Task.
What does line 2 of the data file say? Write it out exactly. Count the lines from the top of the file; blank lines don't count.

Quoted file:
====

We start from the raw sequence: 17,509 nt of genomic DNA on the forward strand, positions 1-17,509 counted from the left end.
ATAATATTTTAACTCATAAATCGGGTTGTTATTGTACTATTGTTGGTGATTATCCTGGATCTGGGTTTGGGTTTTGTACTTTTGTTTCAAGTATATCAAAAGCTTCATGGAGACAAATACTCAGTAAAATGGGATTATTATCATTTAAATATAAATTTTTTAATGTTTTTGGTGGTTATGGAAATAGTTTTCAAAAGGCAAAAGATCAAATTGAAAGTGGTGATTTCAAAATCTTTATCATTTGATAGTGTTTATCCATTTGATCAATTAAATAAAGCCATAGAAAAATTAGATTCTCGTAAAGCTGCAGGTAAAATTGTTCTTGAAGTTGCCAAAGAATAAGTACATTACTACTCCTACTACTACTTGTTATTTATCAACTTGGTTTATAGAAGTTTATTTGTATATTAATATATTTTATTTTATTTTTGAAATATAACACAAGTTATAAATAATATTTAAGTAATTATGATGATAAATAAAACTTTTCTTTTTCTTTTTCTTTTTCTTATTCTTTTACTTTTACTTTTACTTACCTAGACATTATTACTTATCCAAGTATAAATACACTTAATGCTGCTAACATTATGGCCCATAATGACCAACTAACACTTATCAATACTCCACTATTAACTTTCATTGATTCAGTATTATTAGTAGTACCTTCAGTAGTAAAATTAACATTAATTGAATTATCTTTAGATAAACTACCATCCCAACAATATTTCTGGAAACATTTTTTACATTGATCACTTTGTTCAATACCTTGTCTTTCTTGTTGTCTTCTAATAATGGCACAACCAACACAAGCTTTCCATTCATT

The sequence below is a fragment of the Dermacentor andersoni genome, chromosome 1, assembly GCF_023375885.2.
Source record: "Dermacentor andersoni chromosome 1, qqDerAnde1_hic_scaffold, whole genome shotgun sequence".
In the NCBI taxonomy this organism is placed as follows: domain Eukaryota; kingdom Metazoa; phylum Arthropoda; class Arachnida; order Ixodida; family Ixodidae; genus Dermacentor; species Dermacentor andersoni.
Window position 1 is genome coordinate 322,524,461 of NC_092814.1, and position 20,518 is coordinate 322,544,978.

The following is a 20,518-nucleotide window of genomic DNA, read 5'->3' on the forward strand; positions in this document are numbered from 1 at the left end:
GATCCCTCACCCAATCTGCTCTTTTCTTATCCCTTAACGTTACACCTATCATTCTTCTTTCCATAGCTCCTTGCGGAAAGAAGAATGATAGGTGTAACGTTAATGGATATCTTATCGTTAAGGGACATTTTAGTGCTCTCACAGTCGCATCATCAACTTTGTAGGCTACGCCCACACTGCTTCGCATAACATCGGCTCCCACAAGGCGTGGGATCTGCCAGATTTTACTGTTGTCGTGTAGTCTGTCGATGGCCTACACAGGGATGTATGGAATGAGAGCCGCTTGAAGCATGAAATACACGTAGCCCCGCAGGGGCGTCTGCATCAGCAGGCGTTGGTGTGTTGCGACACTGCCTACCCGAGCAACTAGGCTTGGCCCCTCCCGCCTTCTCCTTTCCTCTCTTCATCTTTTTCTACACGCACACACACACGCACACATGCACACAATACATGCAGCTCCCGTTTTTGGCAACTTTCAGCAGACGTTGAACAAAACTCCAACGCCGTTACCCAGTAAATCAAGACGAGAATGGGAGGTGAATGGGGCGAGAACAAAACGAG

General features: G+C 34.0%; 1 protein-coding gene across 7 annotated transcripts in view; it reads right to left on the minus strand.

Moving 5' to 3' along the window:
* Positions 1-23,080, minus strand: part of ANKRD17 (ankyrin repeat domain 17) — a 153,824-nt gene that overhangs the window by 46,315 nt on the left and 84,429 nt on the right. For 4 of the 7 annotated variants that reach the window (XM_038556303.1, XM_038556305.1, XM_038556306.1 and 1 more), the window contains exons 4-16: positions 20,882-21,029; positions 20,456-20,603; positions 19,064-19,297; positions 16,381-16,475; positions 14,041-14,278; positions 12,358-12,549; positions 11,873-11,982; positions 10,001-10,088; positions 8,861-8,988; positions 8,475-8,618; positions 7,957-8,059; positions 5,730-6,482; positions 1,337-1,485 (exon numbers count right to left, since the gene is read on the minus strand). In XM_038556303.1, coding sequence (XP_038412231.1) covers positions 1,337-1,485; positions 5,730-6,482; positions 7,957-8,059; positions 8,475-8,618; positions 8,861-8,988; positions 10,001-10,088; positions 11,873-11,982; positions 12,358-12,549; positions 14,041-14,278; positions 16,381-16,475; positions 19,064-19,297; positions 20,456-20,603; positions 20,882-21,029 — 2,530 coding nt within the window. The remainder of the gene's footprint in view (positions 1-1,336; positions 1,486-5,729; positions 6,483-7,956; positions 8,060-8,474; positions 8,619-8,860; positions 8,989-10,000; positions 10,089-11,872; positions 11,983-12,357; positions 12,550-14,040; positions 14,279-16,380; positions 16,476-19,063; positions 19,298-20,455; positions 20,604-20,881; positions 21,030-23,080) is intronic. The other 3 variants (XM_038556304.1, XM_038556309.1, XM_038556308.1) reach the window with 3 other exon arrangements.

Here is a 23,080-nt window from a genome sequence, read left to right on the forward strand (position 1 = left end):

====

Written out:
ATAATATTTTAACTCATAAATCGGGTTGTTATTGTACTATTGTTGGTGATTATCCTGGATCTGGGTTTGGGTTTTGTACTTTTGTTTCAAGTATATCAAAAGCTTCATGGAGACAAATACTCAGTAAAATGGGATTATTATCATTTAAATATAAATTTTTTAATGTTTTTGGTGGTTATGGAAATAGTTTTCAAAAGGCAAAAGATCAAATTGAAAGTGGTGATTTCAAAATCTTTATCATTTGATAGTGTTTATCCATTTGATCAATTAAATAAAGCCATAGAAAAATTAGATTCTCGTAAAGCTGCAGGTAAAATTGTTCTTGAAGTTGCCAAAGAATAAGTACATTACTACTCCTACTACTACTTGTTATTTATCAACTTGGTTTATAGAAGTTTATTTGTATATTAATATATTTTATTTTATTTTTGAAATATAACACAAGTTATAAATAATATTTAAGTAATTATGATGATAAATAAAACTTTTCTTTTTCTTTTTCTTTTTCTTATTCTTTTACTTTTACTTTTACTTACCTAGACATTATTACTTATCCAAGTATAAATACACTTAATGCTGCTAACATTATGGCCCATAATGACCAACTAACACTTATCAATACTCCACTATTAACTTTCATTGATTCAGTATTATTAGTAGTACCTTCAGTAGTAAAATTAACATTAATTGAATTATCTTTAGATAAACTACCATCCCAACAATATTTCTGGAAACATTTTTTACATTGATCACTTTGTTCAATACCTTGTCTTTCTTGTTGTCTTCTAATAATGGCACAACCAACACAAGCTTTCCATTCATT